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Old 07-23-2010, 11:07 PM   #1
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Default An alternative to line length for balancing?

I've just tapped my first keg a couple of days ago and have been unfortunately having foaming issues!

The background:
-being impatient, I carbonated in a hurry for this first batch with the 30psi+shake method, then reduced to 12psi for this red ale
-using a picnic tap with 3ft of proper clear 3/16ID beer line I had lots of foam
-tried 10ft of 3/16 braided beverage line, still just as foamy

The only way I could serve a foam-free glass was to pop off the gas, bleed almost all the pressure from the keg, then serve. I'm pretty sure having the proper 6+ feet of proper clear hose (rather than braided) would solve my problem but I'm having trouble finding some locally.

Just as an experiment, I've tried putting a C-clamp on the serving line to add resistance. It's a delicate balance, but if I set the pinch on the line just right I can pour a glass without foam, very slowly however. Too little pinch and it foams terribly.

I'm still trying to find some proper line, but I'm wondering if anyone has tried using a valve or somesuch (like my c-clamp) to provide a variable amount of line resistance for balancing? It might be an alternative to having all that extra hose in the kegerator or turning your CO2 pressure down for serving.

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Old 07-23-2010, 11:09 PM   #2
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Can't you just cut a longer line down to 6 feet?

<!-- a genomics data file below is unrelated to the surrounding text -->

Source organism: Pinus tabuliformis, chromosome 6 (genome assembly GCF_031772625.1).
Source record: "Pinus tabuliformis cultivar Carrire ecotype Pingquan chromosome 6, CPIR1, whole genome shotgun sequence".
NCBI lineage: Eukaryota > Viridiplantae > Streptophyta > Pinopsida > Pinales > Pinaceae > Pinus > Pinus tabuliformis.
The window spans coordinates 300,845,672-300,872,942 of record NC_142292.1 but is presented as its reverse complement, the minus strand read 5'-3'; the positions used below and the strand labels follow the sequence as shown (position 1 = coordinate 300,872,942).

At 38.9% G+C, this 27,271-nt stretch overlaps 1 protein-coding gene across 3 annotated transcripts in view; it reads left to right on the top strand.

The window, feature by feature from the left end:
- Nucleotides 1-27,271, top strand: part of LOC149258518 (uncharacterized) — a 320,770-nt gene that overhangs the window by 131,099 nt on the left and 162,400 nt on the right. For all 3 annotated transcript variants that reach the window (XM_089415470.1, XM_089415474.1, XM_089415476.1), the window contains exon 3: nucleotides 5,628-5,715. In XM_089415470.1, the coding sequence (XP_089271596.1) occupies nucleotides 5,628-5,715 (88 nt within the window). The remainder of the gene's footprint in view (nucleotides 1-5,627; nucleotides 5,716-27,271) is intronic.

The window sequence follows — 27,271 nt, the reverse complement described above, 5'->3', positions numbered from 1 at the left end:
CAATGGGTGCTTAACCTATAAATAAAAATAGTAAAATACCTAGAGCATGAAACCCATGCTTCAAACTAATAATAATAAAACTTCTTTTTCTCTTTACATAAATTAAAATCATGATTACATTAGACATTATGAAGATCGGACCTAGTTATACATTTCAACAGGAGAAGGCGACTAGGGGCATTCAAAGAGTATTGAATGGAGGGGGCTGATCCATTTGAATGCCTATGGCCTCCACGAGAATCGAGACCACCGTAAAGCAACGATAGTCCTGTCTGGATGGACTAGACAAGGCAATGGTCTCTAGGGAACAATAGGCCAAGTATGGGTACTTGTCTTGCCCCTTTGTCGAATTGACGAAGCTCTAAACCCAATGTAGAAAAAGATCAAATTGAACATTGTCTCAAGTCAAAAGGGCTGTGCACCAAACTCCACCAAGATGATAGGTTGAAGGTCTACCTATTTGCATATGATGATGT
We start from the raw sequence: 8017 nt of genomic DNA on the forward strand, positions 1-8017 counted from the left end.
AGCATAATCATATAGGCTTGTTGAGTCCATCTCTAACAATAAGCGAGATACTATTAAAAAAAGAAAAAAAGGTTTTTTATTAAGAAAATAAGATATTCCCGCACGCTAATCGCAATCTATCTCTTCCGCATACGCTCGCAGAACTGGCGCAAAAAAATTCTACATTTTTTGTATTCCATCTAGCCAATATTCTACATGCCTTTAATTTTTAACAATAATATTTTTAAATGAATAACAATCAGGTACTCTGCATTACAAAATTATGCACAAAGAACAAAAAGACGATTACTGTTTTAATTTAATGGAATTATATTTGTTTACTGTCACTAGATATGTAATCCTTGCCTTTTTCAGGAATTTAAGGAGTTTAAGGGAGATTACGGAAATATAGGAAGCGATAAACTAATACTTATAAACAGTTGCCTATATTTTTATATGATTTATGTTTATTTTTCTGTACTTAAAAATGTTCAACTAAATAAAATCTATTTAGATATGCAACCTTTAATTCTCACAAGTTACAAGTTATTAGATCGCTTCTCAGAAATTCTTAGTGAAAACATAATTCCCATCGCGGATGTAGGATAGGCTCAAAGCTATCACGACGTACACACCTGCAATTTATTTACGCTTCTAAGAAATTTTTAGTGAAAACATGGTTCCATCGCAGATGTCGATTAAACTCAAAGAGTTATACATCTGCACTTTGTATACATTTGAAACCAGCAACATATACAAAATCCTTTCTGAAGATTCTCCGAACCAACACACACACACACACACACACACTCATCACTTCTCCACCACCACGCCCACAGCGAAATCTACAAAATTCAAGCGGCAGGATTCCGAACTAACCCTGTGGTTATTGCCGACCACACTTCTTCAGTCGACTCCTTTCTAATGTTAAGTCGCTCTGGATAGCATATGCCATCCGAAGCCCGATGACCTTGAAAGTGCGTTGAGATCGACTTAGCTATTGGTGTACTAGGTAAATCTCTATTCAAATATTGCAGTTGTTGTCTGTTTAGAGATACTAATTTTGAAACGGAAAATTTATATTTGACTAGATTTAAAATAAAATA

EDIT: nevermind I have no reading comprehension


You could always order the beer line online...

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Old 07-23-2010, 11:21 PM   #3
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You could also give these a try:

Short Hose Troubles

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Old 07-23-2010, 11:43 PM   #4
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the issue isn't so much the pressure, but the pressure gradient. in other words, as the beer travels through its path, if there is any point along the way in which the pressure lessens suddenly, it's foam time. for each length and diameter of hose, there's a sweet spot of keg pressure, above which foaming will start to occur at the tap.

Your only real solution is to get a longer or narrower line, i believe.

EDIT: Just read the post linked above. That's a cool solution, hadn't thought of something like that. A long, stainless spring could be fed through any length of tubing for a similar effect.

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Old 07-23-2010, 11:53 PM   #5
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An easier long term fix would be to not set the psi to 30 psi and shake. That will encourage faster carbonation, but it will also over carb the beer so that you have to reduce the pressure to pour without foam. If you set it at 12 psi, and walk away for a week, it'll be about perfect. If you MUST shake because you can't wait a week, set it at 12 psi and shake. Any higher, and it will be overcarbed. A longer serving line will help for the 12 psi serving pressure.

A fix for this beer would be to reduce the pressure, to push the beer with foam free pours, and then to keep pulling the pressure release valve until it's no longer overcarbed.

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Old 07-23-2010, 11:54 PM   #6